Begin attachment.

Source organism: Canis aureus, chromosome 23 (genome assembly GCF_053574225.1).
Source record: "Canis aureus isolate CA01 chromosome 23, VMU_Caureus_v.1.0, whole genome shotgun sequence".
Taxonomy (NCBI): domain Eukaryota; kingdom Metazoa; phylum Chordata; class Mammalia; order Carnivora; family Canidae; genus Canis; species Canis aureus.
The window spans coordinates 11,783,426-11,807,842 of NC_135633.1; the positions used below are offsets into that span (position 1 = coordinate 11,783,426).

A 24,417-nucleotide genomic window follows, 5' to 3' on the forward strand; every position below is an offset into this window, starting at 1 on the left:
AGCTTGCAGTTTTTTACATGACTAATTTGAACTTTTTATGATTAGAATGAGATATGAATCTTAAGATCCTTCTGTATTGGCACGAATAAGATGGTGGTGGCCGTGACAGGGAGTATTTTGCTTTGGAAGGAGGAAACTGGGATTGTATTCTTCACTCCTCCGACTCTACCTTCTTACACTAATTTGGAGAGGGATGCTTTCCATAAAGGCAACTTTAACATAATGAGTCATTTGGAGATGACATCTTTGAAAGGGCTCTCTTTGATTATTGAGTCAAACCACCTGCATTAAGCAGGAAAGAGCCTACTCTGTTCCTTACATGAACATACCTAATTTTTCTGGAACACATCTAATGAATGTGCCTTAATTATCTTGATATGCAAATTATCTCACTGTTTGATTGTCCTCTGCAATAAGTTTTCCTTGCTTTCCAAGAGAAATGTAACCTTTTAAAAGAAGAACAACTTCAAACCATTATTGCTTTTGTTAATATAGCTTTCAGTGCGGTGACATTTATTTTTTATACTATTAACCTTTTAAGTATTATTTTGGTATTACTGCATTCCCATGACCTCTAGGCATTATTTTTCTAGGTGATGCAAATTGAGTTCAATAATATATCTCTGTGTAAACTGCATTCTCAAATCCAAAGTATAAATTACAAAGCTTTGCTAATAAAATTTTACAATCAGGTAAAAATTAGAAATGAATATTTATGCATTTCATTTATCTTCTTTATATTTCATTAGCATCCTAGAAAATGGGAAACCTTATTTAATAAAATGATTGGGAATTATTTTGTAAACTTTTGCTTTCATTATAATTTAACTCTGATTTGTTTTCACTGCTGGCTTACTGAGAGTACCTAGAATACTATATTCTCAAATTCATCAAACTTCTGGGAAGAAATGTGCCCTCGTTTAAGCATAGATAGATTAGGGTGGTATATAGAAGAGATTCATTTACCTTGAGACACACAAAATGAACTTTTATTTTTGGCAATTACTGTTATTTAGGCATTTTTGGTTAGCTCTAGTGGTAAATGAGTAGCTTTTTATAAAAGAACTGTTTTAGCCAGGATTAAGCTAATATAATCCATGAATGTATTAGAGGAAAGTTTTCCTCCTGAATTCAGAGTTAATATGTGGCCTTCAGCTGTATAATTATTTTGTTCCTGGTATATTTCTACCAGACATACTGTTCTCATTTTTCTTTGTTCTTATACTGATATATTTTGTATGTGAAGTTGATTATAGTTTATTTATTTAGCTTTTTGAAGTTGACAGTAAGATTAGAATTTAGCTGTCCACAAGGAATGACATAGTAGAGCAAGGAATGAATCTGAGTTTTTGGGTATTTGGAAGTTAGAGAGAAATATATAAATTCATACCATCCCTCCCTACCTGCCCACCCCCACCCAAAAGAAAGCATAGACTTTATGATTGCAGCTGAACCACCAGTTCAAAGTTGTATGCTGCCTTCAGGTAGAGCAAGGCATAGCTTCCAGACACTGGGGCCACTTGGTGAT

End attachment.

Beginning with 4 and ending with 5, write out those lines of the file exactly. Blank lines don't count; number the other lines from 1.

The window spans coordinates 11,783,426-11,807,842 of NC_135633.1; the positions used below are offsets into that span (position 1 = coordinate 11,783,426).

A 24,417-nucleotide genomic window follows, 5' to 3' on the forward strand; every position below is an offset into this window, starting at 1 on the left: